Matthew Porterfield, director of Hamilton and the very fine Putty Hill, is no stranger to the vagaries of indie-film financing, as readers of this blog will recall. But hopefully by now, with the critical recognition he’s earned with his previous two films, he’ll be able to start production on his third film with at least some idea of where the money’s coming from. I Used to Be Darker starts filming on August 1st. Porterfield is on Kickstarter now, trying to raise $40,000 by August 13th.
I Used to Be Darker was cowritten by Porterfield and his partner Amy Belk. Shot, as were his previous films, around Baltimore, the film will star the musicians Ned Oldham (Will’s brother) and Kim Taylor as parents whose marriage is ending, and the newcomers Hannah Gross and Deragh Campbell and their daughter and a new friend. His Kickstarter pitch, framed by Porterfield getting new ink (a tattoo parlor was also a crucial location in Putty Hill) is below; we also had the opportunity to ask him a few questions about the project:
Your first two films you’ve written on your own, and they’ve felt in large part like open-ended sociological inquiries. What was it like working on a screenplay with a writing partner? Will this film be more scripted than your previous work?
It was really fun writing with a partner. It felt like the most completely natural extension of my relationship with Amy Belk, whose writing I happened upon years ago randomly and fell instantly in love with. My first film, Hamilton, was fully scripted but sparsely so—I thought of it almost as a silent film when I was writing it. Putty Hill was entirely unscripted. I Used to Be Darker is fully scripted, but the dialogue evolved so organically as Amy and I wrote it, and has evolved further through collaboration with the actors, that not a word feels unnatural or unnecessary in their mouths. People do a lot more talking to each other in this film than in my previous films, which is interesting to me. I feel like the characters are at points in their lives where they’re worn raw, in a way, or cracked open. They have something to say. Still, for me, words are a groping towards expression, and always secondary to gesture and mood.
You’ve been so good at finding people—nonprofessionals, mostly—to be (emphasis on be) in your films. How did you know these musicians; and how did you find the two younger actresses, and to what extent did you write around them?
I’ve known Ned Oldham for years. He used to live in Baltimore and play with the band Anomoanon; now he’s in Charlottesville, VA, playing with Old Calf. His brother, Will, is not only an excellent musician but a prolific actor on the indie scene, and I had a hunch Ned had it in him, too. (I was right.) Amy met Kim Taylor back in the 90s when they were teenagers at a tiny religious college in Florida. Kim failed out the year after Amy got kicked out. They tell a lot of good war stories about those days when they get together. When I met Kim and saw her perform, I knew almost immediately she had what I was looking for (good thing, since we’d written the part for her). We had Old Calf’s Borrow A Horse and Kim’s Little Miracle on heavy rotation while we worked on the script. The music, what it reveals about who they are, is essential to the film.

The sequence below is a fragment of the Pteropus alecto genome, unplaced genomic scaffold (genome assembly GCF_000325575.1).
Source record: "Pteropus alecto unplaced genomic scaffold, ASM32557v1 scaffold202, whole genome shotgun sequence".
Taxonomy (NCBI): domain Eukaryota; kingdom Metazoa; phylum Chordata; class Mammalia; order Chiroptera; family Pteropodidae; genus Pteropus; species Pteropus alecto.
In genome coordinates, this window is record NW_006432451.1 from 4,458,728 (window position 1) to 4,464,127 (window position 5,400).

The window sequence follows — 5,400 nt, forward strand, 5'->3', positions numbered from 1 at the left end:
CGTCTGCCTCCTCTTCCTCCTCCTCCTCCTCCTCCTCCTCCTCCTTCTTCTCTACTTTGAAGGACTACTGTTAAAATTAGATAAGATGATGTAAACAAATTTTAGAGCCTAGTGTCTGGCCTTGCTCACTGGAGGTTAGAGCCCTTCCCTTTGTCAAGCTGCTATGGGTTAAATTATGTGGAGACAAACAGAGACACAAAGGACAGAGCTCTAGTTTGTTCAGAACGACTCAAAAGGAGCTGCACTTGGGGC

I met the two younger actors, Hannah Gross and Deragh Campbell, when they came to Putty Hill at Cinema Village in March, but we didn’t keep in touch. It was extremely lucky coincidence or serendipity when I later auditioned Hannah on a tip from a professor friend at NYU, where Hannah’s in the Experimental Theater Wing. Her connection with her character Abby is uncanny. She led us to Deragh, who plays Taryn, our Northern Irish runaway. The two of them have known each other all their lives. Their parents are best friends and Canadian acting royalty. Deragh’s mom was a teenager in Belfast during The Troubles. Their experiences parallel the lives of the characters they play on screen in a way I can only marvel at, and be grateful for. Check out their childhood pics on our Kickstarter page!
Can you tell us about your other tattoos?
I got my first tattoo when I was sixteen. My friend did it. It’s a blow-out comb (shout out Digable Planets). Before the I Used to be Darker tattoo, the most recent is a silhouette of Nancy Drew, girl detective. That one’s for Amy. I’ve got 10 in total, one of them is over my heart, another features swords. Lucky numbers, ex’s initials, fiery sentiments… I like tattoos for the story they tell.
What happens if you’re two weeks into the shoot and haven’t gotten fully pledged by the end of the Kickstarter campaign?
Every day we’re hustlin’. That’ll be true then, too. But we had an overwhelmingly good experience with Kickstarter finishing Putty Hill, and we’ve got a lot of faith in grass roots efforts and a supportive, widespread creative community. People are awesome. The growing list of names should have its own inspiring soundtrack. Every pledge that rolls in is so generous, whatever its size, and means so much to us.